Chelsea College of Arts
16 John Islip Street
From the Volcano to the Sea: Part II
The Feminist Group Le Nemesiache in 1970s and 1980s Naples
30 September – 2 December 2022
Preview: Thursday 29 September, 6 - 8.30pm
Opening hours: Wednesday – Friday, 11am – 5pm
(or by appointment).
‘WE DENOUNCE the violence which deprived ourselves of our bodies, of our expressions and of our extensions. CREATIVITY IS POLITICAL, it is life, routine, erotics, in harmony with nature and the cosmos’
Le Nemesiache, 1977.
Chelsea Space is very happy to announce From the Volcano to the Sea: Part II, an exhibition presenting archival materials from the feminist group Le Nemesiache (1970s-1990s), for the first time in London. Based in the southern Italian city of Naples, Le Nemesiache experimented with creativity and the arts as a route towards liberation and fulfillment within their daily lives, and to oppose the exploitation of the landscape surrounding the city.
Le Nemesiache (followers of Nemesis, Greek goddess of revenge against arrogance) was founded by artist and philosopher Lina Mangiacapre, who returned to Naples from Rome in 1969, to pursue forms of collective living and making in the city. Together, the group created films, performances, poetry events, music, photographs, collages, books and artistic and political pamphlets. They also practiced a form of consciousness-raising called psicofavola, or psycho-fable, that focused on the use of the body and myth. By speaking through the form of the psycho-fable, the group collectively evoked powerful female figures from the Mediterranean and connected with their landscape — bordered by the sea and marked by the presence of the volcano, Vesuvius. Incorporated as a ritualistic methodology, this form of storytelling was activated as a process to transform the individual and collective body, to liberate and connect both person and place.
Le Nemesiache animated and participated in second-wave feminist struggles, their Southern-Italian feminism connecting to other forms of resistance to Western patriarchy across Europe during this period. The exhibition includes textiles, costumes, videos, manifestoes, documents, ephemera and materials from a feminist film festival the group organised in Sorrento between 1976 and 1990. Other materials include two films, Cinderella (1977) and Sea Called Upon Us (1978), made by Le Nemesiache and directed by Mangiacapre, with newly commissioned translations, which are presented in the space, alongside printed matter from the Women’s Art Library at Goldsmiths.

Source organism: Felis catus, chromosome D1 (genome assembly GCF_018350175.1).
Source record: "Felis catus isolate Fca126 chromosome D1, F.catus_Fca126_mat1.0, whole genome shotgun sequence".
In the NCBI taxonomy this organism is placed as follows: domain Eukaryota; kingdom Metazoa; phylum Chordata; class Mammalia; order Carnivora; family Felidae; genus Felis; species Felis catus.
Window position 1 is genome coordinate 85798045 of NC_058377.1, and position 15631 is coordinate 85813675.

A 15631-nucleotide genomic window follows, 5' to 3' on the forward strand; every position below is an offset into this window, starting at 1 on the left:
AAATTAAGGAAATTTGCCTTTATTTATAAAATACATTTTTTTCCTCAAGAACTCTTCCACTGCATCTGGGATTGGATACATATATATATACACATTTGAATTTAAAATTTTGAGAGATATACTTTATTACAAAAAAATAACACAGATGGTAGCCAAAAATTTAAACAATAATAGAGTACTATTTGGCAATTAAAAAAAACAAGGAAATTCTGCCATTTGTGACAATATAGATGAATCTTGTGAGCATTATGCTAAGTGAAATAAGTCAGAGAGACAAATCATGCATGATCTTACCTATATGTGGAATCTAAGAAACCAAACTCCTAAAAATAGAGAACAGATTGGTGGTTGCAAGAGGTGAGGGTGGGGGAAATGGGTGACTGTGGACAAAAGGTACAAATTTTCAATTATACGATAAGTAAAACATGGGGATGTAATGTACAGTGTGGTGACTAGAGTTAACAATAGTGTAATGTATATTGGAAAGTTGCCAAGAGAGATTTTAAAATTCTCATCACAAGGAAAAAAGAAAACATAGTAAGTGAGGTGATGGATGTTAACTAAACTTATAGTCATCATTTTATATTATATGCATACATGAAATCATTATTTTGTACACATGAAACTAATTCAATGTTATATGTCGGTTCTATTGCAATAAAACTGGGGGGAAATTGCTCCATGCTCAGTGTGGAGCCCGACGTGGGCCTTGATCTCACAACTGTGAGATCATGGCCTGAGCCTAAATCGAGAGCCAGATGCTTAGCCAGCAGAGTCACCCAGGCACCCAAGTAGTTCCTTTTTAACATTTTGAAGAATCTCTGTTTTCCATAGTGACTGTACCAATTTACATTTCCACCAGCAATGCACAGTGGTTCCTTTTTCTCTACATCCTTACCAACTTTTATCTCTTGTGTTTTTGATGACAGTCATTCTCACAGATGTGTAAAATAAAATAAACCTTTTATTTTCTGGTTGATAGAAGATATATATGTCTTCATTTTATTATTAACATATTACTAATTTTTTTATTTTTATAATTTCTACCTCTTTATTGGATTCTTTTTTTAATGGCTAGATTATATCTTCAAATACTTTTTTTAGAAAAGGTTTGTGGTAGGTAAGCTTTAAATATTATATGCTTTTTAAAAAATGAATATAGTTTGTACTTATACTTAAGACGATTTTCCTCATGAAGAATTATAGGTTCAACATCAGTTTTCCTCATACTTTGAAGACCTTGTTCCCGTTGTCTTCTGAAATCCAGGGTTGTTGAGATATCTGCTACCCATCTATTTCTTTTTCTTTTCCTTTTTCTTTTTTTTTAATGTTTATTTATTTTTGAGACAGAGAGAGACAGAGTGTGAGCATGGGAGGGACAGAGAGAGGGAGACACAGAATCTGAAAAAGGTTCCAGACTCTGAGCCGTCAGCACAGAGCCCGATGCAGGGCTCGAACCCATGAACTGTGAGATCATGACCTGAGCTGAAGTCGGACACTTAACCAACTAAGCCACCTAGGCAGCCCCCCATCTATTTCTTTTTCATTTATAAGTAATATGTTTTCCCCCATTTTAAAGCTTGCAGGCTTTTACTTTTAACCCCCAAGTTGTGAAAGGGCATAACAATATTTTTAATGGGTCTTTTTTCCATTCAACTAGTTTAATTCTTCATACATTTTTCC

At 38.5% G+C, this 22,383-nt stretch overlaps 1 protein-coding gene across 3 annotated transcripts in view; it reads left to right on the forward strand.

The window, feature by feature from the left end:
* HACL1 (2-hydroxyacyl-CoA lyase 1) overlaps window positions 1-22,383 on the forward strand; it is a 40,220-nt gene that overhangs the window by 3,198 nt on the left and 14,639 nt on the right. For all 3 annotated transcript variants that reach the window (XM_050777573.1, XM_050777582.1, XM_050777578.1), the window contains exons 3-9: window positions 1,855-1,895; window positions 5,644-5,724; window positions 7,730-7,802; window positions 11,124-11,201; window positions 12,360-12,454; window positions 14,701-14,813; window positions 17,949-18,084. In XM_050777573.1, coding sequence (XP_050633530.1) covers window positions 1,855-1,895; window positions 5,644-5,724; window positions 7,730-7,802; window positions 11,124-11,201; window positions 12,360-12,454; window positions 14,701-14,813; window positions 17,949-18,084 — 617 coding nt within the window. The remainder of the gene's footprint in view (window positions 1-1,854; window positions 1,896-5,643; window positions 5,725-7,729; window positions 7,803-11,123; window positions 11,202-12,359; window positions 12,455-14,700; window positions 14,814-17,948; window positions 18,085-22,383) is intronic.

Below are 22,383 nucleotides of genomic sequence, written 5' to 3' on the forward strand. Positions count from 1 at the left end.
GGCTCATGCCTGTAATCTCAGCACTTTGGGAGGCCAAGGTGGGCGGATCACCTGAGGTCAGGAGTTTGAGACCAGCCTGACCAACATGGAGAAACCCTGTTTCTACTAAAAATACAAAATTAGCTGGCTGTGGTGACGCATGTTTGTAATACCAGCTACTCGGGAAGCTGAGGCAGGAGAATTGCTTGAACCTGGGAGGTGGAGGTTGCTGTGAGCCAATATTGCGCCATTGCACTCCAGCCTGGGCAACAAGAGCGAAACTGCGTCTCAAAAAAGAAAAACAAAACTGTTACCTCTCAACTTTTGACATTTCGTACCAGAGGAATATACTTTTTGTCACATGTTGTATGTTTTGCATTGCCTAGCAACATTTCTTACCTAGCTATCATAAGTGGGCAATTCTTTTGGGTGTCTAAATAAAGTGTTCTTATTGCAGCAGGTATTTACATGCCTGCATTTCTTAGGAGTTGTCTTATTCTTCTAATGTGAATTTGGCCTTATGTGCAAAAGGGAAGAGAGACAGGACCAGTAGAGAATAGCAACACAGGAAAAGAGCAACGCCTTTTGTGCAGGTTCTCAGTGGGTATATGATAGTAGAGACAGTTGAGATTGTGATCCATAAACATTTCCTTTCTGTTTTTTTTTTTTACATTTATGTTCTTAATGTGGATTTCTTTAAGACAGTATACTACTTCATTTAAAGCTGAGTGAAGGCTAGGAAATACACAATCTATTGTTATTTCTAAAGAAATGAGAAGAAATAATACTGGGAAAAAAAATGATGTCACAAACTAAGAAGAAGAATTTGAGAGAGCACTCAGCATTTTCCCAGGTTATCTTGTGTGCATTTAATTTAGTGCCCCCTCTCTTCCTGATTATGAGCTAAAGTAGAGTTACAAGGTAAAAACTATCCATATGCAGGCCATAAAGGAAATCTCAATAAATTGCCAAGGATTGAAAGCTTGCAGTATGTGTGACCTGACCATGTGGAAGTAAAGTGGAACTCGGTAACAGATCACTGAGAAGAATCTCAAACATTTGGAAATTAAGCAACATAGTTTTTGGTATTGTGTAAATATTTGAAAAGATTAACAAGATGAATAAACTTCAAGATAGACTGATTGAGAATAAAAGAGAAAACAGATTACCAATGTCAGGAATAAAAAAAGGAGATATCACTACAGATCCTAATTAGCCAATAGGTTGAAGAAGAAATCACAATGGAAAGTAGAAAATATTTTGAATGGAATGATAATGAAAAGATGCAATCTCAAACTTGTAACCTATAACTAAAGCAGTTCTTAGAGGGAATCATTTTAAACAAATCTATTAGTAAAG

The exhibition will be accompanied by a screening event and a publication, produced by Chelsea Space.
From the Volcano to the Sea: Part II
The Feminist Group Le Nemesiache in 1970s and 1980s Naples, is curated by Giulia Damiani and produced in collaboration with the Mangiacapra Archive and members of Le Nemesiache. The items on show are from the Mangiacapra Archive. The exhibition shares the title with a show curated by Giulia Damiani in collaboration with the organization If I Can’t Dance, I Don’t Want to be Part of Your Revolution in Amsterdam, held between 2020 and 2021 at the art space Rongwrong.
Le Nemesiache were/are: Lina Mangiacapre (NEMESI), Teresa Mangiacapra (NIOBE), Silvana Campese (MEDEA), Fausta Base, Conni Capobianco (NAUSICAA), Maria Matteucci (MAREA), Bruna Felletti (KARMA), Claudia Aglione (Elena), Aracne, Aretusa, Astrea, Camilla, Cassandra, Coca-Dafne, Elsa/Circe, Eco, Ilizia, Ippolita, Karma, Tike, Adele, Angela, Angela Rosa, Anna, Anna N., Antonella, Carmen, Caroline, Chantal, Cicci, Cinzia, Caterina, Catherine, Consuelo, Cosima, Despina, Dina, Dolores, Elisabeth, Elisabetta, Elsa M., Esther, Gianni, Giuliana, Giuditta, Gloria, Isabel, Laura, Lilly, Lucia, Lucia M., Luisita, Lydia, Maria, Marie Laurence, Matilde, Monica, Nadia, Nazarena, Rita, Rosalba, Rosella, Rossana, Rossella, Sabine, Tonia, Vittoria.
Image: ‘Rassegna del Cinema Femminista’ organised by Le Nemesiache, Sorrento 1984, original photograph from the feminist film festival, photographer unknown. Courtesy of Le Nemesiache’s archive.